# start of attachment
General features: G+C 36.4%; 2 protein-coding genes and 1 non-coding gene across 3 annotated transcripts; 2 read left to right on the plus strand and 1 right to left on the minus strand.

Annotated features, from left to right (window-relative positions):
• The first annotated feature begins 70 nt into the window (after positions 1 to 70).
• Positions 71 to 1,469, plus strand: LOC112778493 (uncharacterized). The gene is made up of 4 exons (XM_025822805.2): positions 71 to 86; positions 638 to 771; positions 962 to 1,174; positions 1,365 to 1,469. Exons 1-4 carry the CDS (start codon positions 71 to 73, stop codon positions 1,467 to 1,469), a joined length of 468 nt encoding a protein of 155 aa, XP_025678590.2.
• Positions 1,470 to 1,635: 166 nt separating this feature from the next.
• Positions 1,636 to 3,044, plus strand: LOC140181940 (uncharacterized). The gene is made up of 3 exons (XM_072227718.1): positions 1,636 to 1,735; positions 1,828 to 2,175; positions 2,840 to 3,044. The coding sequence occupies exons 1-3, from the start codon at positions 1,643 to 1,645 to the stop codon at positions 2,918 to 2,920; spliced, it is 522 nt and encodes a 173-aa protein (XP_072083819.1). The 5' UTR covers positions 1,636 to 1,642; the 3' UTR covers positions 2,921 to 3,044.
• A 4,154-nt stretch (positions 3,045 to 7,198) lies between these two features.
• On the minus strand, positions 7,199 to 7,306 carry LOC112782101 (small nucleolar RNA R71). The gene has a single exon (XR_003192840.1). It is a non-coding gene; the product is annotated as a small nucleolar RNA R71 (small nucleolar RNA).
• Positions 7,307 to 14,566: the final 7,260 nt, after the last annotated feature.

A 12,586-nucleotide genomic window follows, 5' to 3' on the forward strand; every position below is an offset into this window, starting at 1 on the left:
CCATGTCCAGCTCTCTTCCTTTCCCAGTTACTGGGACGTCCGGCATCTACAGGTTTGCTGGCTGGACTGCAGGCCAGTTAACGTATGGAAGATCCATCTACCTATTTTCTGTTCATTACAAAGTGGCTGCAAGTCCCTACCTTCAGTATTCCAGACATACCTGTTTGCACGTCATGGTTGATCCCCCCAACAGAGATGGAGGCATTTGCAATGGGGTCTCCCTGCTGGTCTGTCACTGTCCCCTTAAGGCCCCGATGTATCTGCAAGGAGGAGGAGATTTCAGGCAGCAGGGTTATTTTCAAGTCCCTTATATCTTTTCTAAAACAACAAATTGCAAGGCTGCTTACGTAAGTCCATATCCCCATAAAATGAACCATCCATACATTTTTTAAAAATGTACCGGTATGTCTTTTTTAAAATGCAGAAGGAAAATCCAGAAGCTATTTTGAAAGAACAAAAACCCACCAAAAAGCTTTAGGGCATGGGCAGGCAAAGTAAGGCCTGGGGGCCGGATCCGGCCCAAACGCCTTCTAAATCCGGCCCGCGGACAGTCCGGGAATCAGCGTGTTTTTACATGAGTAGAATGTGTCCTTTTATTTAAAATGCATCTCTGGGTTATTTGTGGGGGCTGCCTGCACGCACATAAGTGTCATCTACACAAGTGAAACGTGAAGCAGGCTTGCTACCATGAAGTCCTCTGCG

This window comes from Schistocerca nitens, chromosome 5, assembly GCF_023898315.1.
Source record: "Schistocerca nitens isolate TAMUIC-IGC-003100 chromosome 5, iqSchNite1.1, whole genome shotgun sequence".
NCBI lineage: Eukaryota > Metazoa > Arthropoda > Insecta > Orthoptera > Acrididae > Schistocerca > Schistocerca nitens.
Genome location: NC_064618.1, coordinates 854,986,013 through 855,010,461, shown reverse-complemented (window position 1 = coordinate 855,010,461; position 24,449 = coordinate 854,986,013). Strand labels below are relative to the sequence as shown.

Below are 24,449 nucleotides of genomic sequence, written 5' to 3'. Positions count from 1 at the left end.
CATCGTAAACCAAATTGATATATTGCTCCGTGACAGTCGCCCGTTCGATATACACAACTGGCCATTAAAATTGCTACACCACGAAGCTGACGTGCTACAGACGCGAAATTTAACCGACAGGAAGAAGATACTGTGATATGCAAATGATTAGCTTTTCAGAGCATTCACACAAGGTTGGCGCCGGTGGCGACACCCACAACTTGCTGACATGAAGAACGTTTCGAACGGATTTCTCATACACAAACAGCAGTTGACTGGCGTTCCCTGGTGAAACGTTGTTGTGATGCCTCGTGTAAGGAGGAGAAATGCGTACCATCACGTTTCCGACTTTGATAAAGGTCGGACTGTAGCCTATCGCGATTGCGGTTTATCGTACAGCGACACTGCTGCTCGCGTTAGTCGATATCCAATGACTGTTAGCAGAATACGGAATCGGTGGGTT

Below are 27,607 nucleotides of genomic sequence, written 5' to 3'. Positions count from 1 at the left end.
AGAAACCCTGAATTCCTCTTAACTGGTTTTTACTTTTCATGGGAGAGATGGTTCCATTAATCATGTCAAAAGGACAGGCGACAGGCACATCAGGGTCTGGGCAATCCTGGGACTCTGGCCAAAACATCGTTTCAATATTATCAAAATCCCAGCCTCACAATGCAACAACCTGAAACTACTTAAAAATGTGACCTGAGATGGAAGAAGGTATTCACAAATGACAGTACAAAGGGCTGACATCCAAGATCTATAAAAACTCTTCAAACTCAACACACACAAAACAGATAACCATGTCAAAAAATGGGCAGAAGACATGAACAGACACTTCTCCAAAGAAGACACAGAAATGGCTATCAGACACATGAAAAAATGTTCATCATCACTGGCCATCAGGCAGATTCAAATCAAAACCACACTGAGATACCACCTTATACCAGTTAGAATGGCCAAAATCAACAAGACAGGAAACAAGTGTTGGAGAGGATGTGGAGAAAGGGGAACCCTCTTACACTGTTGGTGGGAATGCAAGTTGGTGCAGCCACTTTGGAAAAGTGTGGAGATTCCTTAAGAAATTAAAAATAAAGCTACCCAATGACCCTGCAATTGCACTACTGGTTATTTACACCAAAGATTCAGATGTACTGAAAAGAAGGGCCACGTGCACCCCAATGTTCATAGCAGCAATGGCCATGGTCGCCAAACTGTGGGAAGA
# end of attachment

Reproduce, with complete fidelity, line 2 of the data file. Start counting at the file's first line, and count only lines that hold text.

Annotated features, from left to right (window-relative positions):